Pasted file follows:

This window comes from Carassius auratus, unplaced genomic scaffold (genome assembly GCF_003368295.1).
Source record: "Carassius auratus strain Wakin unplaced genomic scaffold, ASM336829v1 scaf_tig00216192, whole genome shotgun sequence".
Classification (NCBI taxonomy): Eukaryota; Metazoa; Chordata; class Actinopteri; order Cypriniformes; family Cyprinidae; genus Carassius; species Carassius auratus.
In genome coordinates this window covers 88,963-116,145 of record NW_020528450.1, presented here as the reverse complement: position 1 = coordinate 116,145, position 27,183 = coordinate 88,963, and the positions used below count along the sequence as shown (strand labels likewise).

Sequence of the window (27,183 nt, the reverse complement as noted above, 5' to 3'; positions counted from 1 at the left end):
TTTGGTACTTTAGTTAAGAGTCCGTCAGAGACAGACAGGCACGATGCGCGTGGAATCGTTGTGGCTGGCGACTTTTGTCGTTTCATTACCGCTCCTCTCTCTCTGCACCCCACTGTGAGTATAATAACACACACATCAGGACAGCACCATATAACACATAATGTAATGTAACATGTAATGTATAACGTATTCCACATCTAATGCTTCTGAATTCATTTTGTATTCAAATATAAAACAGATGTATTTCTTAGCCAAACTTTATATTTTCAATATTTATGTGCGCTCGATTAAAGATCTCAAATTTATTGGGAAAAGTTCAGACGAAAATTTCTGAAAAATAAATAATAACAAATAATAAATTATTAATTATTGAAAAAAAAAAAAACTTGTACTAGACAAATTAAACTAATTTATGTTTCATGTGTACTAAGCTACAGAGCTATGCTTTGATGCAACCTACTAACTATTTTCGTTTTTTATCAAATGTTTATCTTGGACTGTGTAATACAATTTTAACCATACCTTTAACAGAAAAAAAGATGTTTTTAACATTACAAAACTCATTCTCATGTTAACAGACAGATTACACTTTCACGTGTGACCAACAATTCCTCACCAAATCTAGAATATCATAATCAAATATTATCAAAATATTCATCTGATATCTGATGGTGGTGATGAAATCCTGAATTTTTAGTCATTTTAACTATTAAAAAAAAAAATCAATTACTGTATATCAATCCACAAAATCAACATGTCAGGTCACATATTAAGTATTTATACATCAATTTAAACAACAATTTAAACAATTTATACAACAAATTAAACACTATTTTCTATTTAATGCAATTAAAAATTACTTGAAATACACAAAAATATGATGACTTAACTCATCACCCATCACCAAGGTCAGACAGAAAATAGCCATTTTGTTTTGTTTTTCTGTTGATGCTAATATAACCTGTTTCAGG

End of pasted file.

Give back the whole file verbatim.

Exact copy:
This window comes from Carassius auratus, unplaced genomic scaffold (genome assembly GCF_003368295.1).
Source record: "Carassius auratus strain Wakin unplaced genomic scaffold, ASM336829v1 scaf_tig00216192, whole genome shotgun sequence".
Classification (NCBI taxonomy): Eukaryota; Metazoa; Chordata; class Actinopteri; order Cypriniformes; family Cyprinidae; genus Carassius; species Carassius auratus.
In genome coordinates this window covers 88,963-116,145 of record NW_020528450.1, presented here as the reverse complement: position 1 = coordinate 116,145, position 27,183 = coordinate 88,963, and the positions used below count along the sequence as shown (strand labels likewise).

Sequence of the window (27,183 nt, the reverse complement as noted above, 5' to 3'; positions counted from 1 at the left end):
TTTGGTACTTTAGTTAAGAGTCCGTCAGAGACAGACAGGCACGATGCGCGTGGAATCGTTGTGGCTGGCGACTTTTGTCGTTTCATTACCGCTCCTCTCTCTCTGCACCCCACTGTGAGTATAATAACACACACATCAGGACAGCACCATATAACACATAATGTAATGTAACATGTAATGTATAACGTATTCCACATCTAATGCTTCTGAATTCATTTTGTATTCAAATATAAAACAGATGTATTTCTTAGCCAAACTTTATATTTTCAATATTTATGTGCGCTCGATTAAAGATCTCAAATTTATTGGGAAAAGTTCAGACGAAAATTTCTGAAAAATAAATAATAACAAATAATAAATTATTAATTATTGAAAAAAAAAAAAACTTGTACTAGACAAATTAAACTAATTTATGTTTCATGTGTACTAAGCTACAGAGCTATGCTTTGATGCAACCTACTAACTATTTTCGTTTTTTATCAAATGTTTATCTTGGACTGTGTAATACAATTTTAACCATACCTTTAACAGAAAAAAAGATGTTTTTAACATTACAAAACTCATTCTCATGTTAACAGACAGATTACACTTTCACGTGTGACCAACAATTCCTCACCAAATCTAGAATATCATAATCAAATATTATCAAAATATTCATCTGATATCTGATGGTGGTGATGAAATCCTGAATTTTTAGTCATTTTAACTATTAAAAAAAAAAATCAATTACTGTATATCAATCCACAAAATCAACATGTCAGGTCACATATTAAGTATTTATACATCAATTTAAACAACAATTTAAACAATTTATACAACAAATTAAACACTATTTTCTATTTAATGCAATTAAAAATTACTTGAAATACACAAAAATATGATGACTTAACTCATCACCCATCACCAAGGTCAGACAGAAAATAGCCATTTTGTTTTGTTTTTCTGTTGATGCTAATATAACCTGTTTCAGG